House hold items

bsmit212

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Just for fun to see what people use

What household items do you use unmodified for outdoor activities.

Some examples would be a nice tupperware container as a dry box on the canoe.

Or a pill box to keep some spices or just a couple of lures for backcountry cooking/fishing.
 

ChadTower

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Heh, I'll really have to think about this, because I use so many things this way. And I've been doing it for so many years that I don't realize I'm doing it anymore. Most obvious ones that come to mind are all sizes of Ziploc bags and plastic soda bottles. Cheap recyclable plastic containers are so reusable with a little imagination and a knife.
 

Grandpa

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My tent poles are longer than my folded tent, so I carry them outside my pack with the cap from a deodorant container to hold the poles together and protect the bottom of the waterbottle pocket where they rest. (Compression straps hold them at higher points)

Grandma used to work for the health department and brought home empty little sealed bottles that held little things for testing blood. I use one to hold a pack stove that didn't come with its own box. We've used them for the cubscouts to put their homemade first aid kits in. We have also used them for holding stick matches, fishing bait worms, and numerous other little tasks.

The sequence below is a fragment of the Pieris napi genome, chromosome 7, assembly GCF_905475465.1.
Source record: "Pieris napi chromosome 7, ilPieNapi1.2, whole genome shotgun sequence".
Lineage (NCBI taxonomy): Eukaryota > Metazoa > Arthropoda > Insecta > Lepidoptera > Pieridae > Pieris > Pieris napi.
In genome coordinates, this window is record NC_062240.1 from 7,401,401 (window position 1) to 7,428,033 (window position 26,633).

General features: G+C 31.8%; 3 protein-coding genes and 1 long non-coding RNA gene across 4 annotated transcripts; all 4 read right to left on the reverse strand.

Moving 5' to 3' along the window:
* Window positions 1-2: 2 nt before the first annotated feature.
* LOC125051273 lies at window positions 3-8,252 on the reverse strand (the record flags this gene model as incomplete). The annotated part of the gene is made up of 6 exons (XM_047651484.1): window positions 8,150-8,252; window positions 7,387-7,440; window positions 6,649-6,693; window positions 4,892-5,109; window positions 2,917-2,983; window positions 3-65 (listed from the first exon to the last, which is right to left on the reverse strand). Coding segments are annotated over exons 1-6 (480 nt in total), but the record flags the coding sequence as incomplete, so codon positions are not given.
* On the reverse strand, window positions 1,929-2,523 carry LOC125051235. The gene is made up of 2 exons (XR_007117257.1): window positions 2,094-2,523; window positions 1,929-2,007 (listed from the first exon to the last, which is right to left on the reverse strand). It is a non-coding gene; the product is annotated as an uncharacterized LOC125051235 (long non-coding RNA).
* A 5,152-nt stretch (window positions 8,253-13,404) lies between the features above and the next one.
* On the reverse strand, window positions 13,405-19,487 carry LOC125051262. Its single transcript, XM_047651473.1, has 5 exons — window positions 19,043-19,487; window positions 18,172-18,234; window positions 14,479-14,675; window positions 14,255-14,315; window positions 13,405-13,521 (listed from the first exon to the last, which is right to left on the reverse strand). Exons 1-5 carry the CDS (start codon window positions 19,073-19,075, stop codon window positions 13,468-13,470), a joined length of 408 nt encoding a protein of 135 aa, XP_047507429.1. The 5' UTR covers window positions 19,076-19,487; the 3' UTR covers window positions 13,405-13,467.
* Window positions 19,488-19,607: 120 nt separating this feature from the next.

Wire coat hangers for hot dog roasting sticks, (heat them first to burn the coating off) Pop and pill bottles have been mentioned, altoids and sucret tins for dozens of applications, tupperware type stuff, coffee cans.....the list goes on.
 

Snuggles

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My first thought was zip lock bags too ChadTower. I use them for just about everything around the house. I also save my empty plastic peanut butter jars with the screw on top. They are great for packing most anything. Eggs for example. Go ahead ahd crack them in the jar and then pour out as many as you need for breakfast over the open fire. Works great.
 

Hikenhunter

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When I'm backpacking or canoe/kayaking, almost everything in my pack goes into ziplock baggies. It keeps my stuff organized and easy to find and adds a little bit of protection in case water should make its way into my pack or dry bag. My kitchen items in my car camping kitchen are almost all things that were intended for household use.
 

ChadTower

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When I'm backpacking or canoe/kayaking, almost everything in my pack goes into ziplock baggies.

I like to do this too on the water. I trap air in the bags so the stuff won't sink nearly as fast, if at all, should it end up in the water. Saved my car keys once.
 

Scotty

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I use tupperware or it's equivalent for a lot of things. They are just handy to carry stuff in, especially stuff which could be harmed by water such as rain or the occasional stream I fall in. Ziplock bags have also been the best invention since sliced bread.
 

ChadTower

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I love 2 liter soda bottles. Man, so many uses, so cheap, so tough. If you need a wider mouth a Gatorade bottle works well. They can carry items, liquids, you can't destroy them by accident without fire, you can easily modify them with a blade. With a little imagination you can use them for 1000 things and they add almost no weight to your pack so they can tie onto the outside as well as the inside.